Preoperative imaging is important in planning glenoid component placement in shoulder arthroplasty. This study compared preoperative axillary lateral radiography with CT to determine which was more effective in characterization of glenoid erosion and subluxation and in measurement of glenoid version. We also sought to determine the effect of body mass index (BMI) on image quality.
Eighty-eight patients who had shoulder arthroplasty for primary glenohumeral osteoarthritis were included. The Walch and Mayo classifications as well as glenoid version measurements were used. Kappa coefficients were obtained for interclass and intraclass reliabilities. Intraclass and interclass correlation coefficients were calculated for glenoid version measurements.
For glenoid erosion and subluxation, intraobserver and interobserver reliabilities indicated moderate (k=0.19-0.28) and fair agreement (k=0.41-0.50), respectively, which were similar for both imaging modalities and classifications. For glenoid version, interobserver reliability was good for both modalities, but intraobserver reliability showed substantial agreement for CT and only good agreement for radiographs (k=0.77, k=0.91, k=0.65-0.7, respectively). Increased BMI negatively affected image quality in both but more so on radiographs (P<0.0001).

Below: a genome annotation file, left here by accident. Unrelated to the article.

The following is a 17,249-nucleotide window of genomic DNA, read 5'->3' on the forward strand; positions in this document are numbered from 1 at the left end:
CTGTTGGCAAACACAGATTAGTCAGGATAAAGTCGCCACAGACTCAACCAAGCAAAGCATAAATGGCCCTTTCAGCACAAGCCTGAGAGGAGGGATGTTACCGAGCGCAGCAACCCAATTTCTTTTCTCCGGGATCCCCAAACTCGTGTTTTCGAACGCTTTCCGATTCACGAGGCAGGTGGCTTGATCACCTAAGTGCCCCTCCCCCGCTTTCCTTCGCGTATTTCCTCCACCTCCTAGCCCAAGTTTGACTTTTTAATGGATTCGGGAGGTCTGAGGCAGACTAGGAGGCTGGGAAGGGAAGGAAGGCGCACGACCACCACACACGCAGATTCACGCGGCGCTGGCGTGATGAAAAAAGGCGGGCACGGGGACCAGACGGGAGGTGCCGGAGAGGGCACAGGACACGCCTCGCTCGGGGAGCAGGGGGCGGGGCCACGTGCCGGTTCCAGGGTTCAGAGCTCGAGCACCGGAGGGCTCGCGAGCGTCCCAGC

Both modalities had similar intraobserver and interobserver agreement; however, CT provided significantly more precise measurements of glenoid version regardless of classification used. A high BMI significantly affected the observers’ ability to judge classifications, especially on radiographs.
Department of Orthopaedic Surgery and Biomedical Engineering, University of Tennessee-Campbell Clinic, Memphis, TN
Financial Disclosure: The following authors disclose financial relationships outside this work: Dr. Throckmorton with Gilead, Zimmer, Elsevier, Exactech; Dr. Azar with 98point6, Elsevier, Pfizer, Zimmer; Dr. Miller with Elsevier. The other authors have no disclosures. The authors report no conflicts of interest in regard to this work.
Correspondence to Thomas W. Throckmorton, MD, Department of Orthopaedic Surgery and Biomedical Engineering, University of Tennessee/Campbell Clinic, 1211 Union Avenue, Suite 510, Memphis, TN 38104 Tel: +901-759-3277; fax: +901-759-3278; e-mail: email@example.com.